TKC ONLINE BLOG...
and respond online.
it out at:
this week's FRONT
2007 VISITOR GUIDE now available
the FRONT PAGE
90 seconds download time)
In the News -
Friday, AUGUST 10, 2007
Pot gardens raided,
An interagency task force led by Sequoia and Kings Canyon
National Parks rangers raided several large pot gardens on Tuesday, August
7, off the Mineral King Road in Sequoia National Park, about eight miles
up from Highway 198. During initial operations, shots were fired, and
according to an unconfirmed source, may have been directed at a helicopter
that was assisting ground personnel.
After the shots were fired, law officers knocked on doors
of homes along Mineral King Road and Hammond Drive warning residents to
be on the lookout for fleeing suspects.
The pot garden acreage was described as “a large grow
complex with several varieties of marijuana,” including a genetically-altered
hybrid strain of the ecologically destructive weed. According to a preliminary
report released by the parks’ information officer, the new hybrids
have only three leaves, mature rapidly allowing for multiple crops in
a season, and tend to be shorter than three feet tall, which makes detection
While the operation that’s been dubbed the “Lake
Canyon Incident” continues, the Mineral King Road will be closed
for extended periods. Residents and visitors in the area were notified
of the ongoing operations and are currently being escorted at the discretion
of law officers.
very unusual that the Mineral King Road has to be closed, but we thought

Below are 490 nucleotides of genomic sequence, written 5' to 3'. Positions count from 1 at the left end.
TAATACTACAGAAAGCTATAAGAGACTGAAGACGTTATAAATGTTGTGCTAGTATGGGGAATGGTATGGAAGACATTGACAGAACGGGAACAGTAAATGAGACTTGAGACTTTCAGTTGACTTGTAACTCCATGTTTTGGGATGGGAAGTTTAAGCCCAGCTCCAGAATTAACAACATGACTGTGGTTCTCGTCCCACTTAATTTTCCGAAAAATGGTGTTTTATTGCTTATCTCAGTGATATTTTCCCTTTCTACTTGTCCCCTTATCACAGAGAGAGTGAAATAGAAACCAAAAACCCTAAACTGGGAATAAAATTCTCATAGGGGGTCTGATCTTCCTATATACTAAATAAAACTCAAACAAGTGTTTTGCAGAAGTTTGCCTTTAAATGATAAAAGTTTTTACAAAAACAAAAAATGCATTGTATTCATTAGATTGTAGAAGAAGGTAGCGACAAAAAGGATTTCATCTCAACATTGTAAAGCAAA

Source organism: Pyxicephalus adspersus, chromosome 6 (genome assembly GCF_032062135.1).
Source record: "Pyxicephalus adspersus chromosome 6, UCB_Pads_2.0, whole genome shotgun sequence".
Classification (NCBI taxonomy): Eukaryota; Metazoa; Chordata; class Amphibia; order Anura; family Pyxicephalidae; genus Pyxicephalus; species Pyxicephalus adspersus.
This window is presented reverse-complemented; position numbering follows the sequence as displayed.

in the interest of public safety it was necessary,” said Alexandra
Picavet, parks’ spokesperson. “Until the incident is concluded,
those needing to access Mineral King and Silver City should call the parks’
dispatcher at 565-3195 for an escort.”
As of Wednesday afternoon (August 8), rangers had removed 5,432 marijuana
plants with an estimated street value of $14 million.
No arrests have been made, but eradication of more gardens
and the gathering of evidence is expected to continue for several more
days. Cleanup of miles of irrigation hose, agricultural pesticides, and
trash and debris, along with restoration of the site, will take months.
Anyone with information about pot growing operations or any
illegal activities in the national parks may report anonymously by calling
on parks’ staff
When it comes to the field of fire management, it doesn’t
get any better than Sequoia and Kings Canyon National Parks. That’s
how Deb Schweizer sizes up her new position as Fire Education Specialist.
Schweizer assumed her new duties at Ash Mountain last month
after working in a similar capacity and some related positions for the
past 12 years at Yosemite National Park.
interested in fire management would be thrilled to work at Sequoia,”
Deb said. “The fire program here is on the cutting edge and is widely
known for the science to back it up.”
Deb is a transplanted New Yorker, who after graduating from
NYU at Buffalo with an English degree, never would have imagined that
she’d be wearing a career NPS flat hat.
taken advantage of my education to get administrative jobs in public relations
and planning that evolved into other opportunities,” Deb said. “Fire
seemed to come up a lot, so naturally I wanted to learn more.”
As a means to better understand fire, she’s also a
“ red-carded” firefighter who has been on the line and experienced
Schweizer, whose husband works with the parks’ inventory and monitoring
section, said she expected a formidable challenge while she learned her